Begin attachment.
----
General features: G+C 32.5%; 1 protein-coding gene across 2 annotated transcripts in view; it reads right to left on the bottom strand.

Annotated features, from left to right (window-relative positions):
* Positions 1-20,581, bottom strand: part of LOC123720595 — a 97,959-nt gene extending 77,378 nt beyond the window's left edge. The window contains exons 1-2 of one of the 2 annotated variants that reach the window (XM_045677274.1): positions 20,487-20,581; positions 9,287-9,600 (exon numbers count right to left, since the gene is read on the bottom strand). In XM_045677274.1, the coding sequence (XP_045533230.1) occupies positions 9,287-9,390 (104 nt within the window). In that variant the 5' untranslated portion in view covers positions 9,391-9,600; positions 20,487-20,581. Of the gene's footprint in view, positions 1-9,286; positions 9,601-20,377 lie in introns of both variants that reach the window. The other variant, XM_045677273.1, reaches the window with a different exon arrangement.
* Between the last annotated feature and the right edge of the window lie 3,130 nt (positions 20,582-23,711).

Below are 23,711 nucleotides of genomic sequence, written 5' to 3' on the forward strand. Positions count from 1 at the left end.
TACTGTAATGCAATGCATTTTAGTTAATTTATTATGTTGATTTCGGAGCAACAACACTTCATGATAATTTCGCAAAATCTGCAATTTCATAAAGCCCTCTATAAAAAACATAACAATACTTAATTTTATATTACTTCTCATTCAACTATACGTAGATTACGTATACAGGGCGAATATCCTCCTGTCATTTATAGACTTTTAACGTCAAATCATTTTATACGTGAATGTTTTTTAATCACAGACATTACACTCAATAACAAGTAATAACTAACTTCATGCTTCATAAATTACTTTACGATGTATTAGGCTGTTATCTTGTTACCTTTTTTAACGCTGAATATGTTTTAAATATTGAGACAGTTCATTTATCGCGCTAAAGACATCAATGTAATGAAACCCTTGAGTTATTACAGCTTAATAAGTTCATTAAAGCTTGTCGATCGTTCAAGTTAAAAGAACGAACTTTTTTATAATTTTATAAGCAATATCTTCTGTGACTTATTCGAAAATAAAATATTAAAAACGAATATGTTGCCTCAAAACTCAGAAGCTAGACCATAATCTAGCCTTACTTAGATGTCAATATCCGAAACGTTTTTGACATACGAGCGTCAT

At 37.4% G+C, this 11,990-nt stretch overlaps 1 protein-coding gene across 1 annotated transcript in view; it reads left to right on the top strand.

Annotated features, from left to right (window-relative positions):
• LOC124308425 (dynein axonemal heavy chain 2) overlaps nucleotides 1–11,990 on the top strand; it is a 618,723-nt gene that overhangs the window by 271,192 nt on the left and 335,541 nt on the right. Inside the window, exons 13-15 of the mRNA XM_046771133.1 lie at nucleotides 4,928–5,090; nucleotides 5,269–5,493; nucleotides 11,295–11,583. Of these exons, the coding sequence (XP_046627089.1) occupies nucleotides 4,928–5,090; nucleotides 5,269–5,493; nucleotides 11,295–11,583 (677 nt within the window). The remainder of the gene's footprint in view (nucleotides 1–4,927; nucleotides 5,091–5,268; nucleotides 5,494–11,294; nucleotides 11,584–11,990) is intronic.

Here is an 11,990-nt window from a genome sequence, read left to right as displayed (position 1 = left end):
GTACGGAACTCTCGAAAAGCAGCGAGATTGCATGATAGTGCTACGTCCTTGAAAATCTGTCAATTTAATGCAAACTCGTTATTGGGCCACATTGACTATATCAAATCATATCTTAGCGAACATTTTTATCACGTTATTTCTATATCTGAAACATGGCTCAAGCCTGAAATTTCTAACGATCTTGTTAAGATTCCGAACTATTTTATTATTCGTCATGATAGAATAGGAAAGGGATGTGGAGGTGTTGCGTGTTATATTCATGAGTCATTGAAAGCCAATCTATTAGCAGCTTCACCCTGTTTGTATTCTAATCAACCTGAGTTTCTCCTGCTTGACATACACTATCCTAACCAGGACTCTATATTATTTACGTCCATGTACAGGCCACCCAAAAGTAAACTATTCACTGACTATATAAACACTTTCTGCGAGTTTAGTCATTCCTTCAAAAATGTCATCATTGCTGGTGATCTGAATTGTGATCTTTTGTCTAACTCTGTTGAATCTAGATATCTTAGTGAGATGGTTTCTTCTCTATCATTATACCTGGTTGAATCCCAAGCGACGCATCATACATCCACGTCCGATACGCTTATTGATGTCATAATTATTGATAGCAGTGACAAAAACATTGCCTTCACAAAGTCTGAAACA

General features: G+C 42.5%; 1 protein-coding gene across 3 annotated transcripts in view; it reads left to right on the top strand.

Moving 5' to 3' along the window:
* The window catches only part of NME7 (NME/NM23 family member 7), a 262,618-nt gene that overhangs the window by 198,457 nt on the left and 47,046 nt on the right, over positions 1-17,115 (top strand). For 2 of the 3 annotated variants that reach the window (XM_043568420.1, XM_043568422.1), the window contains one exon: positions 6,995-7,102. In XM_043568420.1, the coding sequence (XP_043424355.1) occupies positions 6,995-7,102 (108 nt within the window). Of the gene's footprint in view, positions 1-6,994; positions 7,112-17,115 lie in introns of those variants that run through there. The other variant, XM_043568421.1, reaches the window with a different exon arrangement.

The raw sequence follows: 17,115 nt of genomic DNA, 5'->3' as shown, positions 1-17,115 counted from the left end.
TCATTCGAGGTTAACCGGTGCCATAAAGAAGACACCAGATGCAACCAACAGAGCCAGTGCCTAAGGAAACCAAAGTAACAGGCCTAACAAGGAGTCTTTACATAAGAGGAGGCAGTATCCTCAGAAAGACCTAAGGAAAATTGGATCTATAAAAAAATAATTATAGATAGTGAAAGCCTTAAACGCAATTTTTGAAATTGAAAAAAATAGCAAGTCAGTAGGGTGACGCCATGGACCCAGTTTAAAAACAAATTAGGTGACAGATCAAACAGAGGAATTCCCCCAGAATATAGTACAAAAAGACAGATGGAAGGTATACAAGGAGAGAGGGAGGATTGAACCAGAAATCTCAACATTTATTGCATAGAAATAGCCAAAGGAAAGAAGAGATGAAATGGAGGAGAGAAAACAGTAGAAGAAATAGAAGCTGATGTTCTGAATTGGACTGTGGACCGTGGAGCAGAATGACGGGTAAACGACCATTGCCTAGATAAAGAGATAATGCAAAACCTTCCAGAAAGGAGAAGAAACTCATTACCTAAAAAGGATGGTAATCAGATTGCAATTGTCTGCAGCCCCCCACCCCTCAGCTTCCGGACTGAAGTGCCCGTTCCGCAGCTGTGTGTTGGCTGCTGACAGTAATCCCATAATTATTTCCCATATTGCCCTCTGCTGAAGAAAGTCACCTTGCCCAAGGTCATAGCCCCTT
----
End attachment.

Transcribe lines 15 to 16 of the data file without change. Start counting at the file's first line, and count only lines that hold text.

The raw sequence follows: 17,115 nt of genomic DNA, 5'->3' as shown, positions 1-17,115 counted from the left end.
TCATTCGAGGTTAACCGGTGCCATAAAGAAGACACCAGATGCAACCAACAGAGCCAGTGCCTAAGGAAACCAAAGTAACAGGCCTAACAAGGAGTCTTTACATAAGAGGAGGCAGTATCCTCAGAAAGACCTAAGGAAAATTGGATCTATAAAAAAATAATTATAGATAGTGAAAGCCTTAAACGCAATTTTTGAAATTGAAAAAAATAGCAAGTCAGTAGGGTGACGCCATGGACCCAGTTTAAAAACAAATTAGGTGACAGATCAAACAGAGGAATTCCCCCAGAATATAGTACAAAAAGACAGATGGAAGGTATACAAGGAGAGAGGGAGGATTGAACCAGAAATCTCAACATTTATTGCATAGAAATAGCCAAAGGAAAGAAGAGATGAAATGGAGGAGAGAAAACAGTAGAAGAAATAGAAGCTGATGTTCTGAATTGGACTGTGGACCGTGGAGCAGAATGACGGGTAAACGACCATTGCCTAGATAAAGAGATAATGCAAAACCTTCCAGAAAGGAGAAGAAACTCATTACCTAAAAAGGATGGTAATCAGATTGCAATTGTCTGCAGCCCCCCACCCCTCAGCTTCCGGACTGAAGTGCCCGTTCCGCAGCTGTGTGTTGGCTGCTGACAGTAATCCCATAATTATTTCCCATATTGCCCTCTGCTGAAGAAAGTCACCTTGCCCAAGGTCATAGCCCCTT